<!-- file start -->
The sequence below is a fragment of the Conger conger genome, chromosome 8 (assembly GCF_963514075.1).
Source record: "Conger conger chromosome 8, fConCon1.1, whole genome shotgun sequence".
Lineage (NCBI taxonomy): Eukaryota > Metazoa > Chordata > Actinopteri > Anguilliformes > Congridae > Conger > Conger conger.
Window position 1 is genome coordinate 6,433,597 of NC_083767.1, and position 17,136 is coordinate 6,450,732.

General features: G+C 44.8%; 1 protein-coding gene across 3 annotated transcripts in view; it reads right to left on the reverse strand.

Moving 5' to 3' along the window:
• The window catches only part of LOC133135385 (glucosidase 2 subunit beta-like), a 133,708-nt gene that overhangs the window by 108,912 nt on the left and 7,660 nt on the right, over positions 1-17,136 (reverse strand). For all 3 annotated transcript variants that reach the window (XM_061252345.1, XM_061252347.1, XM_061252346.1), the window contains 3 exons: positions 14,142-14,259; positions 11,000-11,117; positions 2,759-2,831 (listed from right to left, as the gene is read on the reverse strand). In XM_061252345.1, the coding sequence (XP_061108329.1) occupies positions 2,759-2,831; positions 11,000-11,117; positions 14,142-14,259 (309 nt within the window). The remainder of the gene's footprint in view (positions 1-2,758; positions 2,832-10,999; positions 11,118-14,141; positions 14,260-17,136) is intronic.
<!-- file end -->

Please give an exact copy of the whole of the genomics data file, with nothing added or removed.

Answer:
The sequence below is a fragment of the Conger conger genome, chromosome 8 (assembly GCF_963514075.1).
Source record: "Conger conger chromosome 8, fConCon1.1, whole genome shotgun sequence".
Lineage (NCBI taxonomy): Eukaryota > Metazoa > Chordata > Actinopteri > Anguilliformes > Congridae > Conger > Conger conger.
Window position 1 is genome coordinate 6,433,597 of NC_083767.1, and position 17,136 is coordinate 6,450,732.

General features: G+C 44.8%; 1 protein-coding gene across 3 annotated transcripts in view; it reads right to left on the reverse strand.

Moving 5' to 3' along the window:
• The window catches only part of LOC133135385 (glucosidase 2 subunit beta-like), a 133,708-nt gene that overhangs the window by 108,912 nt on the left and 7,660 nt on the right, over positions 1-17,136 (reverse strand). For all 3 annotated transcript variants that reach the window (XM_061252345.1, XM_061252347.1, XM_061252346.1), the window contains 3 exons: positions 14,142-14,259; positions 11,000-11,117; positions 2,759-2,831 (listed from right to left, as the gene is read on the reverse strand). In XM_061252345.1, the coding sequence (XP_061108329.1) occupies positions 2,759-2,831; positions 11,000-11,117; positions 14,142-14,259 (309 nt within the window). The remainder of the gene's footprint in view (positions 1-2,758; positions 2,832-10,999; positions 11,118-14,141; positions 14,260-17,136) is intronic.